Since the neoliberal reforms of the Reagan era; the rollback of trade unions; the elimination of defined-benefits pensions (in favor of "market-based" SIPPs and 401(k)s); the termination of national minimum wage increases and real earnings collapse for working people; the finance-industry fraud that stole so many working peoples' homes during and after the subprime bubble; the massive increases in healthcare costs, the possibility of retiring after 45 or 50 years in the workforce has been snuffed out for nearly everyone.
There is cash to be found to bail out the banks, cash for foreign wars, and cash enough to let companies like Google pay 0.21% tax (with working people picking up the shortfall in the public coffers) by claiming to earn all its profits in Ireland. But libraries, schools, unemployment assistance, and healthcare are unaffordable luxuries.
Besides, the intellectuals of the neoliberal movement remind us, retirement is "ageist" — people like to work!
The intergenerational resentment between the millennials who've inherited climate change and bad jobs and precarity and the boomers who will work until the grave takes them needs to be replaced with intergenerational solidarity. The problem isn't other workers — it the billionaires who've looted the treasuries and pitted us against each other.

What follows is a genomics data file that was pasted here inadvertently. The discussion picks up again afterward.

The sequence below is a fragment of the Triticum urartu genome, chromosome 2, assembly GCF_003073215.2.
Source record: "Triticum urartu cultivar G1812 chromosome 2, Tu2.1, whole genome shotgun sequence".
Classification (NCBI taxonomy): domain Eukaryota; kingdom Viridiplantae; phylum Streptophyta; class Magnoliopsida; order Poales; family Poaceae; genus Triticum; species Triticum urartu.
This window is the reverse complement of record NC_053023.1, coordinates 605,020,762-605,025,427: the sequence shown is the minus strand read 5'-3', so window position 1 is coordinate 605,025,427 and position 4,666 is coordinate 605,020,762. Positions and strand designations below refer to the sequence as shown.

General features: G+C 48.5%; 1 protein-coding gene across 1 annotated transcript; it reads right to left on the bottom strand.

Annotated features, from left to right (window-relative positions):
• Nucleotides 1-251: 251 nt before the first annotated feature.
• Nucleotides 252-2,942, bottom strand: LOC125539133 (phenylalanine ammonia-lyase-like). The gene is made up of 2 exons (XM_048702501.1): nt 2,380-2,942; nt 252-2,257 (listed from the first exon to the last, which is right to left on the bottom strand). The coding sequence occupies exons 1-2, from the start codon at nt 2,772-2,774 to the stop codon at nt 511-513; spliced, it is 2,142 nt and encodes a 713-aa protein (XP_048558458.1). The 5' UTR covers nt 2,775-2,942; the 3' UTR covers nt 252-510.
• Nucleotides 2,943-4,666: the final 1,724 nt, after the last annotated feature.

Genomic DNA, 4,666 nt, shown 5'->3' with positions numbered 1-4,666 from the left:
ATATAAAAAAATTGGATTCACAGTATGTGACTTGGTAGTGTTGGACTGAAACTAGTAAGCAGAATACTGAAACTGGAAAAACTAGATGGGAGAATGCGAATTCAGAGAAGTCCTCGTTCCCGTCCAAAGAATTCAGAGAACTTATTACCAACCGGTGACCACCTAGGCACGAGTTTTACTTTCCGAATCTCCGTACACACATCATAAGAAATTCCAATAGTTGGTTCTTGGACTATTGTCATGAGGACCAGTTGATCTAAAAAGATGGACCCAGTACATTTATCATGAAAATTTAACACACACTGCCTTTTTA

There's clearly a lot of intergenerational resentment towards retirees at the moment. The perception is that they've pulled the ladder up on the millennials who are struggling in low-paid jobs, will never own a house and are laden with awful student debts – and even reports that they're better off than workers. The disgruntlement is understandable. But it also plays into the hands of those trying to end retirement, a divide and conquer tactic that has been remarkably effective in allowing some draconian policies to flourish.
What we really need is an intergenerational alliance to be forged around the issue. Any attempt to protect the right to retire (with a pension) will also have to address the dire developments in the employment sector that are seriously disadvantaging younger people and now creeping into jobs held by 40-somethings too.
Welcome to the new dark ages, where only the wealthy can retire [Peter Fleming/The Guardian]
(via Naked Capitalism)